Letter to the Editor: Beauregard Plan’s Benefits

Letter to the Editor: Beauregard Plan’s Benefits

To the Editor:

I am writing in response to the article, “Beauregard Waiting Game," which attempted to describe the impact of future redevelopment in the Beauregard area on existing residents, yet failed to include some important facts.

First, while the article said that "most of the [affordable] units won't be available until after 2023," it failed to mention that the affordable housing is being provided over time because the redevelopment will occur gradually over the next 30 years, not all at once. As such, a majority of the residents can remain in their homes for many years to come. In addition, those residents who are relocated by a phase of redevelopment will have ample notice throughout the development review process and will be provided with a generous relocation package, including a relocation payment and help finding a new home. Given the 40 percent average annual turnover rate, which is consistent with the market, there will be plenty of comparable homes available to accommodate relocated residents who choose to remain in the neighborhood.

Second, while 38 percent of the respondents in a recent resident survey reported they earn less than 40 percent of Area Median Income, and while a subset of that group is "calling on city leaders and JBG Companies to roll back rents to 2010 rates and freeze them in place," the article fails to mention that the residents have been and are currently paying market rents that are consistent with other similarly situated rental apartments in the area. There is no justification, nor legal authority, to impose rent control, let alone to control market rents in one location in the city for the benefit of one group of residents over all other similarly situated residents throughout Alexandria.

Finally, while the article mentions the Plan's $167 million, 800 unit, affordable housing package, it fails to mention that dedicated affordable housing is the top priority in the Beauregard Plan, as evidenced by the allocation of over 41 percent of the total developer community benefit contribution to affordable housing and the city's commitment of increased tax revenues to be generated by the redevelopment to affordable housing. Increasing the number of affordable housing units beyond the extraordinary commitment that has already been made, as requested by Tenants and Workers United, would result in the reduction of other community benefits to be realized through the implementation of the Plan, including a fire station, bus rapid transit, a multi-purpose athletic field with lighting, and improved open spaces.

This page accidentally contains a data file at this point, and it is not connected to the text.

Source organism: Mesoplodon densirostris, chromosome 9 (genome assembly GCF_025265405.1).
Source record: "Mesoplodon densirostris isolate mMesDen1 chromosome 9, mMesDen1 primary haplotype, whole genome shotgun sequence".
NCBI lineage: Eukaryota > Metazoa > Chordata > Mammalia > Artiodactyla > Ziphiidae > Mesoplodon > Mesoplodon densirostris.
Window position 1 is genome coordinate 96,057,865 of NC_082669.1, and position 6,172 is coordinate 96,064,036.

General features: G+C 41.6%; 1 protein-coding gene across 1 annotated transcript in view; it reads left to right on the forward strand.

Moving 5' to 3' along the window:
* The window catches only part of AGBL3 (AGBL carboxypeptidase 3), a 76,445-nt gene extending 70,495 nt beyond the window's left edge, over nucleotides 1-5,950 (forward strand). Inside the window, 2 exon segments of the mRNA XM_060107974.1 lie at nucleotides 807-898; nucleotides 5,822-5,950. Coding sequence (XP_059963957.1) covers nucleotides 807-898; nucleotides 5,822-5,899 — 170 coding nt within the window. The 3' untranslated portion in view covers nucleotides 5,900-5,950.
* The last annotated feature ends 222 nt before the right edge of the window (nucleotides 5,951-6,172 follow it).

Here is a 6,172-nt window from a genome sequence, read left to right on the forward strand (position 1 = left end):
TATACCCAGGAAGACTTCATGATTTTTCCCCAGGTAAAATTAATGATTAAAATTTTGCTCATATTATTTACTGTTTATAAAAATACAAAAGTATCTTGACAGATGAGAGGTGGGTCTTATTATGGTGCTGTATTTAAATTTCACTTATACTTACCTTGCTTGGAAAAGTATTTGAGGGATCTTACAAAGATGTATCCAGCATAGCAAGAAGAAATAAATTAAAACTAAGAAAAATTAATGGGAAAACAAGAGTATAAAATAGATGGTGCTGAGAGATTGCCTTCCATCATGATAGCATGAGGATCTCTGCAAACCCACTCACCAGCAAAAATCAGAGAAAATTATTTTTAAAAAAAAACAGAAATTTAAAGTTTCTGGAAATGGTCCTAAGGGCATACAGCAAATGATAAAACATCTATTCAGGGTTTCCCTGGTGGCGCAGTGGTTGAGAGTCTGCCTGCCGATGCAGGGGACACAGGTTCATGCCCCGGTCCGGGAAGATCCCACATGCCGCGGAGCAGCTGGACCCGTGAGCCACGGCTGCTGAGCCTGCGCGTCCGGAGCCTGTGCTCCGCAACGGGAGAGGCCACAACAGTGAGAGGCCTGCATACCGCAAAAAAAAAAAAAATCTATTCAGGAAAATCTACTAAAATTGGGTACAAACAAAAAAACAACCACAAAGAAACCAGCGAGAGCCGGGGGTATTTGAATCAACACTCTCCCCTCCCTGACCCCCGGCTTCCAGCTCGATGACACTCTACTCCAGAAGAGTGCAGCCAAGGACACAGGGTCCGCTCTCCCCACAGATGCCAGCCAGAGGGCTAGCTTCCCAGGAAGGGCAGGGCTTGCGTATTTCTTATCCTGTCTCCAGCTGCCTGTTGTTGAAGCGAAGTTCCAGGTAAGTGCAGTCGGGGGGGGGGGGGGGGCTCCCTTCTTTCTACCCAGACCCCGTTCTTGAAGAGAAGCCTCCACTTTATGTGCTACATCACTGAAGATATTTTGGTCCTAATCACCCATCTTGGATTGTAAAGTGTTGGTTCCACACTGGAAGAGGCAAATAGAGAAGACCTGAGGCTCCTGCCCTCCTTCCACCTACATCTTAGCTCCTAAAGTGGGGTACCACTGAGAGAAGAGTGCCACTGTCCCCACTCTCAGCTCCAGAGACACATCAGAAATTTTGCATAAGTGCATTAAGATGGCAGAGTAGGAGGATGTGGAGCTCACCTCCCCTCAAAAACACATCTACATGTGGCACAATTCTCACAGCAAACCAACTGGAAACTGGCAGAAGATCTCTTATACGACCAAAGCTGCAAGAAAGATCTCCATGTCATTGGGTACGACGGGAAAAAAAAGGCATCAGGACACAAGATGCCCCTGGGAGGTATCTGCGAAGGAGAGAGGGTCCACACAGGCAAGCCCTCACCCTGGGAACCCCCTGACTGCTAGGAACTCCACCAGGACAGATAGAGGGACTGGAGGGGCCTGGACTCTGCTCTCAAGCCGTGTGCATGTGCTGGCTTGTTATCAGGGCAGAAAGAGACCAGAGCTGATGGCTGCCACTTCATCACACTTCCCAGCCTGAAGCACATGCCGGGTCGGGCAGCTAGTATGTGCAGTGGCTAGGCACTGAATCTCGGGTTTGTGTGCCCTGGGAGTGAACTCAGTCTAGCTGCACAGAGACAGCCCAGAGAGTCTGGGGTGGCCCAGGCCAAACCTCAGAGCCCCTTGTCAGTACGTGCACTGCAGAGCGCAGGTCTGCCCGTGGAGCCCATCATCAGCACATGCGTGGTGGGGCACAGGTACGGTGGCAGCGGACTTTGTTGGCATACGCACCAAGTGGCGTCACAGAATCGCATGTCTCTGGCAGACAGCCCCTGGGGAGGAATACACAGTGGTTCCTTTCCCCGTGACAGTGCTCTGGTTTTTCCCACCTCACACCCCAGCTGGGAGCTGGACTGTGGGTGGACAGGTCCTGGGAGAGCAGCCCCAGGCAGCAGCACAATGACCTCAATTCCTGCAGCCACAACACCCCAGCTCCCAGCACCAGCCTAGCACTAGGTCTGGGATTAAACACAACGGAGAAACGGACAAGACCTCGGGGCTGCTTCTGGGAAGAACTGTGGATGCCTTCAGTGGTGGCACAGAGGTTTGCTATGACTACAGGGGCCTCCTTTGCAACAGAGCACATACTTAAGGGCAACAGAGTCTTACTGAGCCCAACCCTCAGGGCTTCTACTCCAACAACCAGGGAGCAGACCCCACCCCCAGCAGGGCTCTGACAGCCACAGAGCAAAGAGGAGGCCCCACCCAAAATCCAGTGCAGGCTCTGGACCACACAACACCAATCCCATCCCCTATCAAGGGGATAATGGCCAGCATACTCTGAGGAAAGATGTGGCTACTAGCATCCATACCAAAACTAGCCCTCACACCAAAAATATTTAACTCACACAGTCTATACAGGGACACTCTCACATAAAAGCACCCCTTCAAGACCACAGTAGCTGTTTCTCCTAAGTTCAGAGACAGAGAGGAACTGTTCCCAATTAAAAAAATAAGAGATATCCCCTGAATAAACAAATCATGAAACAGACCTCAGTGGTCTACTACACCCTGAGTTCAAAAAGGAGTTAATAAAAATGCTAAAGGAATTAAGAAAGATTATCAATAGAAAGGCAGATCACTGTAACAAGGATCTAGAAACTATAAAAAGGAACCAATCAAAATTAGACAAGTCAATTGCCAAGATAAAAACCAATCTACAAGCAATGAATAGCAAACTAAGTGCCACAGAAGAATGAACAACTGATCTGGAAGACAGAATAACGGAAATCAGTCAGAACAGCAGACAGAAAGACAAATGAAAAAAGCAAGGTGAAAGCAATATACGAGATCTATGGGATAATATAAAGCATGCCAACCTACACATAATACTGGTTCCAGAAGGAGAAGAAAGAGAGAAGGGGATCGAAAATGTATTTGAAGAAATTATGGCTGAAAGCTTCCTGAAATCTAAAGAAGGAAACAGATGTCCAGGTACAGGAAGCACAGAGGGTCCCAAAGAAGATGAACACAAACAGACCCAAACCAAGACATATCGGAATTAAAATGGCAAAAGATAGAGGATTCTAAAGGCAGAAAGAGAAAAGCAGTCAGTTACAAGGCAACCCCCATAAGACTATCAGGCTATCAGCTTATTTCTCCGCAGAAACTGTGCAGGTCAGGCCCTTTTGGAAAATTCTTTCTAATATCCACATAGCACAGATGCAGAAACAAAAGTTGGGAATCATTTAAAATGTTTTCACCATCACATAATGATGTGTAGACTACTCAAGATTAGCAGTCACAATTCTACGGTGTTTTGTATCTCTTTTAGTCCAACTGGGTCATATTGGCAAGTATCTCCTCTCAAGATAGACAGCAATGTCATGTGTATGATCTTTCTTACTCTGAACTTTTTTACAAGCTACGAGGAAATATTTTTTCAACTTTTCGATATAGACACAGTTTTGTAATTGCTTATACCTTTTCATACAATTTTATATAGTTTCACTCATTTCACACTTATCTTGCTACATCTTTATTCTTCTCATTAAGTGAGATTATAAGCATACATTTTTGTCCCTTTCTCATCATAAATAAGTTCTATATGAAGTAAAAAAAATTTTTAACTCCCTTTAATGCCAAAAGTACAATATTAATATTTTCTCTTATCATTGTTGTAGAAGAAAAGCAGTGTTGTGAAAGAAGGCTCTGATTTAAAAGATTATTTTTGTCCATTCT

The way to preserve continued affordable housing in the Beauregard area is to realize the vision created during the three year long Beauregard Small Area Plan process, which will occur through the proposed redevelopment of the area. Without the proposed rezoning and redevelopment, as stated previously, the property owners will either "renovate or redevelop under existing zoning, neither of which guarantees any affordable housing."

M. Catharine Puskar, Esq.

Walsh, Colucci, Lubeley, Emrich and Walsh, PC